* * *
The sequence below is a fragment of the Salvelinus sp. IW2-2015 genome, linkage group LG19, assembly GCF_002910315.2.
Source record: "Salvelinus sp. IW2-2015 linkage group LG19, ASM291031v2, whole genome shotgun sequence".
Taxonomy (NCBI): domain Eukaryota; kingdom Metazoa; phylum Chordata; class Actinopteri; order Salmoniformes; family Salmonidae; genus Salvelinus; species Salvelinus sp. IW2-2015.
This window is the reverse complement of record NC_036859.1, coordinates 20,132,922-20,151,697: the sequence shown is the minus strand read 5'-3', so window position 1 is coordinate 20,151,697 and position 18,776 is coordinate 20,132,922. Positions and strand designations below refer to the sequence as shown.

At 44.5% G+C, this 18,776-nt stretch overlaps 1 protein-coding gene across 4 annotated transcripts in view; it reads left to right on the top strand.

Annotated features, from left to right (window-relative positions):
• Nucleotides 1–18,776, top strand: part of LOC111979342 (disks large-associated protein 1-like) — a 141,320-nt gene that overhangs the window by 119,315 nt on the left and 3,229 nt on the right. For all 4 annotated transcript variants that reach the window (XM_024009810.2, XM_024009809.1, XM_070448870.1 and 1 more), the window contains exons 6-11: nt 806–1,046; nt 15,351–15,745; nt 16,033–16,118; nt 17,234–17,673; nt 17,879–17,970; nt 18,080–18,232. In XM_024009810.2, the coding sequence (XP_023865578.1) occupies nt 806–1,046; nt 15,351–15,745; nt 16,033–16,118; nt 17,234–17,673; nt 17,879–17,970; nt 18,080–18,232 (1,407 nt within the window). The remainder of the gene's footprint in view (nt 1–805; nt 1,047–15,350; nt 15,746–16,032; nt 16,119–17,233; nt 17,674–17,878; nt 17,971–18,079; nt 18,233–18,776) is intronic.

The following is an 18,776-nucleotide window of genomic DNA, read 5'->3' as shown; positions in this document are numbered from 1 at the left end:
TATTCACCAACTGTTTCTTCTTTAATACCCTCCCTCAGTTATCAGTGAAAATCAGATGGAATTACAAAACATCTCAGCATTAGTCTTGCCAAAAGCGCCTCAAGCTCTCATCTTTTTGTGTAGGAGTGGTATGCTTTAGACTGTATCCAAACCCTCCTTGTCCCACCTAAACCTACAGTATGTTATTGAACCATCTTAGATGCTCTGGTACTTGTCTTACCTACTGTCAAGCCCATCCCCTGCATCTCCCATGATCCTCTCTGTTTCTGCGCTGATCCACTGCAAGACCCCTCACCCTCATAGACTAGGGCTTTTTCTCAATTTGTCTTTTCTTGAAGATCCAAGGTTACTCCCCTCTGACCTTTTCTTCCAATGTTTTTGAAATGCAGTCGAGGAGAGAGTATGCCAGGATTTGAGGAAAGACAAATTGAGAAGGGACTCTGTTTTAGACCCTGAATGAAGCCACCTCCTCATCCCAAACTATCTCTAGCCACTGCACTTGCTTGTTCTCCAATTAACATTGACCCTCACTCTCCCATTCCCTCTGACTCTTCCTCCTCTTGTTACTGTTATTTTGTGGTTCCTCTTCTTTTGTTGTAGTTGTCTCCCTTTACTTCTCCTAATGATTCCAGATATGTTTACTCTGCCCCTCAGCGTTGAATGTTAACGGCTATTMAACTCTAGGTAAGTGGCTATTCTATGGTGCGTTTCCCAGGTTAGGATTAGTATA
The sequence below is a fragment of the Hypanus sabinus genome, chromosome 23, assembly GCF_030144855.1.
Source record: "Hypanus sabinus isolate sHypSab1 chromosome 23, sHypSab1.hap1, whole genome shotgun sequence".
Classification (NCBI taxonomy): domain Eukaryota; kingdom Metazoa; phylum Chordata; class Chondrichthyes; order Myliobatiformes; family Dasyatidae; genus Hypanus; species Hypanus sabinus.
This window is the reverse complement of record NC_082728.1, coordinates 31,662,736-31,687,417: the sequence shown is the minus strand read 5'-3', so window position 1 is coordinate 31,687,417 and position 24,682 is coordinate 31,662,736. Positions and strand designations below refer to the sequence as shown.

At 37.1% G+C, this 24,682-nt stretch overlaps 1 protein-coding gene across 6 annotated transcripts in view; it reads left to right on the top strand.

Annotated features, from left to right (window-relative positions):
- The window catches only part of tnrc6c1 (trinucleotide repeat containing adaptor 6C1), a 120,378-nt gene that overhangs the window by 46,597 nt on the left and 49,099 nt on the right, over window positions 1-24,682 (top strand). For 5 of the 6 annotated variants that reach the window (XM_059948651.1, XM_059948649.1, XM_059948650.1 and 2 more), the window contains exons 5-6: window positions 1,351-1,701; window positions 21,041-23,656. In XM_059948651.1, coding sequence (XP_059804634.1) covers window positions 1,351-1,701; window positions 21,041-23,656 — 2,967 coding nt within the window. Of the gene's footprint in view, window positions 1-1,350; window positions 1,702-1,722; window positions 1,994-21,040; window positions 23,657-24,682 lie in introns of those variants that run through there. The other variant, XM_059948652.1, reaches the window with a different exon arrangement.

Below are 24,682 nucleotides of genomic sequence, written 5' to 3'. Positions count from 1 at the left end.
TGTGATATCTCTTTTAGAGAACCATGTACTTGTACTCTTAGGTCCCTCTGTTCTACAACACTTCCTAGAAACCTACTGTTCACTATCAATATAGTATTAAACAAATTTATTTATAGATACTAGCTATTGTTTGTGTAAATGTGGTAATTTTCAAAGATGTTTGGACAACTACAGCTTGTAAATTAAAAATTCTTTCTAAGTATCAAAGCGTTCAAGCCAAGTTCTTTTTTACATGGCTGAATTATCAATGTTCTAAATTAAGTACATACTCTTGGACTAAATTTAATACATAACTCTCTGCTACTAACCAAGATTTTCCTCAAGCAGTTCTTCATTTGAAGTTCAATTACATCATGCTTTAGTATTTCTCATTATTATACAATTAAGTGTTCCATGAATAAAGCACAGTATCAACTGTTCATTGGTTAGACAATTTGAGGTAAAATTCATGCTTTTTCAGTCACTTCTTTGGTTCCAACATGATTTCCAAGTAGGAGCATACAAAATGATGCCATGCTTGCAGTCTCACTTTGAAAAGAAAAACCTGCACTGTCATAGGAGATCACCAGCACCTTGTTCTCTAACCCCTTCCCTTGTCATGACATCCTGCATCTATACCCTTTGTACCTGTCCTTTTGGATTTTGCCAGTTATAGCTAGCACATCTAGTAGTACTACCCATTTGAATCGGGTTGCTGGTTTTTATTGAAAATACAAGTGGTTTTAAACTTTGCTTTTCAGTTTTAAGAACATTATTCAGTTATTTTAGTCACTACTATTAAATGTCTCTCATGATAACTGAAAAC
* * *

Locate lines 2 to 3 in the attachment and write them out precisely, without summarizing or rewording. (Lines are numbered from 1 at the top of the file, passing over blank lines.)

Source record: "Salvelinus sp. IW2-2015 linkage group LG19, ASM291031v2, whole genome shotgun sequence".
Taxonomy (NCBI): domain Eukaryota; kingdom Metazoa; phylum Chordata; class Actinopteri; order Salmoniformes; family Salmonidae; genus Salvelinus; species Salvelinus sp. IW2-2015.